Five Ways To Empower Older Workers & Volunteers In The Modern Workplace

Adapted and reposted from True Charity.

Editor’s Note: Many ministry organizations, and certainly churches, rely on volunteers to keep their work running smoothly. Some of the best, most faithful volunteers and staff are those who no longer have young children at home and might be retired (or close to it). But these men and women face some challenges operating in a faster-paced, technology-based workplace. How can we help them serve well?

I became an “older” woman overnight. Let me explain: for fifteen years, I lived in a community with a median age of 65—Naples, Florida. I celebrated my 40th birthday just weeks after moving there.

In the church where we served, we had several parental figures, and our children had plenty of “grandparents” to fill the voids of our parents’ early passings. Our experience in that city was priceless.

Then, God called us to Austin. Median age 35. I was no longer a younger woman. Not by a long shot. Everywhere I went, I not only felt like a parent—I felt like a grandparent!

With this move, I said goodbye to my lifelong teaching career and jumped into the Christian nonprofit world. While I had served alongside my husband in church ministry for years, the nonprofit space was new territory for me. I faced quite a few learning curves.

Thankfully, I had kept up with the ever-changing digital arena, teaching with current techniques and platforms, and this saved me. If I had not, the transition to my new job—and probably any office job—would have been impossible.

That’s when I realized the depth and scope of the obstacles many older workers (OWs) and volunteers must overcome in nonprofits and churches. Even though these organizations are not usually set up as typical office spaces, today’s digital communication, workflows, and systems often keep OWs from being able to contribute their experience, well-honed skills, and innate giftings.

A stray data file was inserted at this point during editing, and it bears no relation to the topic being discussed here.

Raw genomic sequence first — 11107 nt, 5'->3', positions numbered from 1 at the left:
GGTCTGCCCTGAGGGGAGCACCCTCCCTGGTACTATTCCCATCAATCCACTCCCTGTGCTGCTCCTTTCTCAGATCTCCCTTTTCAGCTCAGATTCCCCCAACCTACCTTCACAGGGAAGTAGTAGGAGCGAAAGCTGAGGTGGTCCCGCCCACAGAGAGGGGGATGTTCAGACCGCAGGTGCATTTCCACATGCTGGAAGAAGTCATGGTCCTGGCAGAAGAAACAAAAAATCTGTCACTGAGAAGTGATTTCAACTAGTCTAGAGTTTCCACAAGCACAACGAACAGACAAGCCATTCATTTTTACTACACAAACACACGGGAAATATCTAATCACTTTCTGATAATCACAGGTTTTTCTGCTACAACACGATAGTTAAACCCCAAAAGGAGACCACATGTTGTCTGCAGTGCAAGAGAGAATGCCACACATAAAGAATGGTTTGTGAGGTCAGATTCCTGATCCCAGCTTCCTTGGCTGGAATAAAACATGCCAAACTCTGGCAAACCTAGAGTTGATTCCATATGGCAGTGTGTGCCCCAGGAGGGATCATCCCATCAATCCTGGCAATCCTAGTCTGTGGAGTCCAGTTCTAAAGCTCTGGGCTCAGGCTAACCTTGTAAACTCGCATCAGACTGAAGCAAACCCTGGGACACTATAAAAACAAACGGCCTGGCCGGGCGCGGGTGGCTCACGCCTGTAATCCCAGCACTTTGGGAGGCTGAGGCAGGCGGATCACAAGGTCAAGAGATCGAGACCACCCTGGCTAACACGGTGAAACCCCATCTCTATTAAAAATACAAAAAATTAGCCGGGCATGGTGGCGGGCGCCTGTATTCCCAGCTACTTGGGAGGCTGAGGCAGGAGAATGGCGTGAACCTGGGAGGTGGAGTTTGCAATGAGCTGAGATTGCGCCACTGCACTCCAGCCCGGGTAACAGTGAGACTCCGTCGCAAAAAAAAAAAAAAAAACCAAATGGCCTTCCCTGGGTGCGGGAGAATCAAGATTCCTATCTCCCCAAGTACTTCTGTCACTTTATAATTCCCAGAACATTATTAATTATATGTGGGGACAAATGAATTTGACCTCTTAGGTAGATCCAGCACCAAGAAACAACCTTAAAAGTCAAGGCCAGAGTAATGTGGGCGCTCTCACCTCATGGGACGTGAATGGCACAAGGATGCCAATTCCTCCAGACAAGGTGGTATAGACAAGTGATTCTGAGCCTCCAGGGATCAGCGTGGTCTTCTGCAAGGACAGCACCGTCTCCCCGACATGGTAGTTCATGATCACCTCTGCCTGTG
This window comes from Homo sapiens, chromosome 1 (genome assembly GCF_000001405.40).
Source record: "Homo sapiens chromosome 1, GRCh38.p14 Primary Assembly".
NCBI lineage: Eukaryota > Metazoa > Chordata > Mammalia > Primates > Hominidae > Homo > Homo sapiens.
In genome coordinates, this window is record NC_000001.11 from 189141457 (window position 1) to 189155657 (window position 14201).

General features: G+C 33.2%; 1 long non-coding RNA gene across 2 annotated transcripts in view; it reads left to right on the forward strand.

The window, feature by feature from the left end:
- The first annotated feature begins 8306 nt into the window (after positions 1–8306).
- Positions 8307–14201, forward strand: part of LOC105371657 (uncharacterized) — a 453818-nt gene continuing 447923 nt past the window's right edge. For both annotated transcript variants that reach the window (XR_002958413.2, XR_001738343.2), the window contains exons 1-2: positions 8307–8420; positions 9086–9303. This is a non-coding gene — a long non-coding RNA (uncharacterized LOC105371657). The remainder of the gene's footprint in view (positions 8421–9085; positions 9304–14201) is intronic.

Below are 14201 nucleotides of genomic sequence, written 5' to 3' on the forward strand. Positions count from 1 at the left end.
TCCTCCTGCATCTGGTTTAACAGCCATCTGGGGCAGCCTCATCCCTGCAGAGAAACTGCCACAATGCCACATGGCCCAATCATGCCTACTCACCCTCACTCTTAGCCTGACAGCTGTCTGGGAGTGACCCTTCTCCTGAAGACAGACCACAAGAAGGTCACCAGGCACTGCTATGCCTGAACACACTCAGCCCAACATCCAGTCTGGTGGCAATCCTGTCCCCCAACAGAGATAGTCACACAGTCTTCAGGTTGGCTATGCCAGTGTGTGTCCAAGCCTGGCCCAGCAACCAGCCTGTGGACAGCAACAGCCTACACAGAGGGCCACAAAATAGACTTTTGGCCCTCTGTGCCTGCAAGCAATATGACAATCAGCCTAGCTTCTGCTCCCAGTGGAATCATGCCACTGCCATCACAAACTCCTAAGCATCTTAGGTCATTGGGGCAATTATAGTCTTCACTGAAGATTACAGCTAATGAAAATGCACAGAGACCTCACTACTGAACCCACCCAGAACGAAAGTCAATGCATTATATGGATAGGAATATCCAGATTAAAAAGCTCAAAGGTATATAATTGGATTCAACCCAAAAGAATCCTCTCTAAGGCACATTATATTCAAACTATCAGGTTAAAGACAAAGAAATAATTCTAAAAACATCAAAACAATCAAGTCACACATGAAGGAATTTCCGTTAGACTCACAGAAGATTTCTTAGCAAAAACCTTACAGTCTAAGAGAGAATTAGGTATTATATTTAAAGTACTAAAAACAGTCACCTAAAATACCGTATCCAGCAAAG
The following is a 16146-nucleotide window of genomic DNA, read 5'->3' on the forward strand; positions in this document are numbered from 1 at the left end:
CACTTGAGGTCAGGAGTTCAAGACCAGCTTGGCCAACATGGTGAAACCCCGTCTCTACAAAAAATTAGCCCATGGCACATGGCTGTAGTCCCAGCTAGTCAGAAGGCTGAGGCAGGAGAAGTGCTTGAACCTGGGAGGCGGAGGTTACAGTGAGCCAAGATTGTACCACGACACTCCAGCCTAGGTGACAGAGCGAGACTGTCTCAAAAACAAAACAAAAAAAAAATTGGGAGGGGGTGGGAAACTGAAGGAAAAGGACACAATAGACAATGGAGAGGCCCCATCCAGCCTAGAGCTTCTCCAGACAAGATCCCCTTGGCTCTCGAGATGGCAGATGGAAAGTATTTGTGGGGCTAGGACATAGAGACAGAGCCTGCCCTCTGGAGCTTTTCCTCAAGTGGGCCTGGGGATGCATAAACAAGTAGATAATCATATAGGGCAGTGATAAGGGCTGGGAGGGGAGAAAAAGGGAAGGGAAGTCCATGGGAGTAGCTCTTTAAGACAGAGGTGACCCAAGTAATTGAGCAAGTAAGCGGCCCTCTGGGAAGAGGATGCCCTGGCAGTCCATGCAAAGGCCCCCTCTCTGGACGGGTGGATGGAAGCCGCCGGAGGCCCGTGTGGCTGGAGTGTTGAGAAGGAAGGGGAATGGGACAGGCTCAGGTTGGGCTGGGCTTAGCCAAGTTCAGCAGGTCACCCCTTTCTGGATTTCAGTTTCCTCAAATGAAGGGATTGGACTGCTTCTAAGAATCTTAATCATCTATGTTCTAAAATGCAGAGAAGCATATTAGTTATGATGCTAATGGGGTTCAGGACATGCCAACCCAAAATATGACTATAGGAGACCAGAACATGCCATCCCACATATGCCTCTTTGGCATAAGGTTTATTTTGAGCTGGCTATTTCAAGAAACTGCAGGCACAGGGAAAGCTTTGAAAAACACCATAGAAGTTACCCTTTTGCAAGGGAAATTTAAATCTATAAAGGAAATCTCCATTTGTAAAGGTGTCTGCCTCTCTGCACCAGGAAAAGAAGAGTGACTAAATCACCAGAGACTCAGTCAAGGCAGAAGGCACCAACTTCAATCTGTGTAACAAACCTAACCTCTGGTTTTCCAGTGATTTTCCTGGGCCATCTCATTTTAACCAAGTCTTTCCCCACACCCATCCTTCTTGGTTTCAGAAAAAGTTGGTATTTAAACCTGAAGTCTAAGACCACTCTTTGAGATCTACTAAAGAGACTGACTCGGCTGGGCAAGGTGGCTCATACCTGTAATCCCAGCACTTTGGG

Many OWs and volunteers retired before the Internet became vital to work. Email was not part of office culture for much of their working lives and neither were cell phones. Even though they might use their cells regularly now, their dexterity and eyesight are not what they used to be, so texting is cumbersome. Many of my peers resent being labeled “incapable” because they have never been exposed to certain digital platforms, and they are flabbergasted at the lack of respect, deference, and discretion shown to older employees and clients.

So what can we do to free OWs and volunteers to use their experience and giftings in the most productive ways possible? Here are five ideas.

1. Train older workers and volunteers well on the front end so they won’t need to ask for repeated help.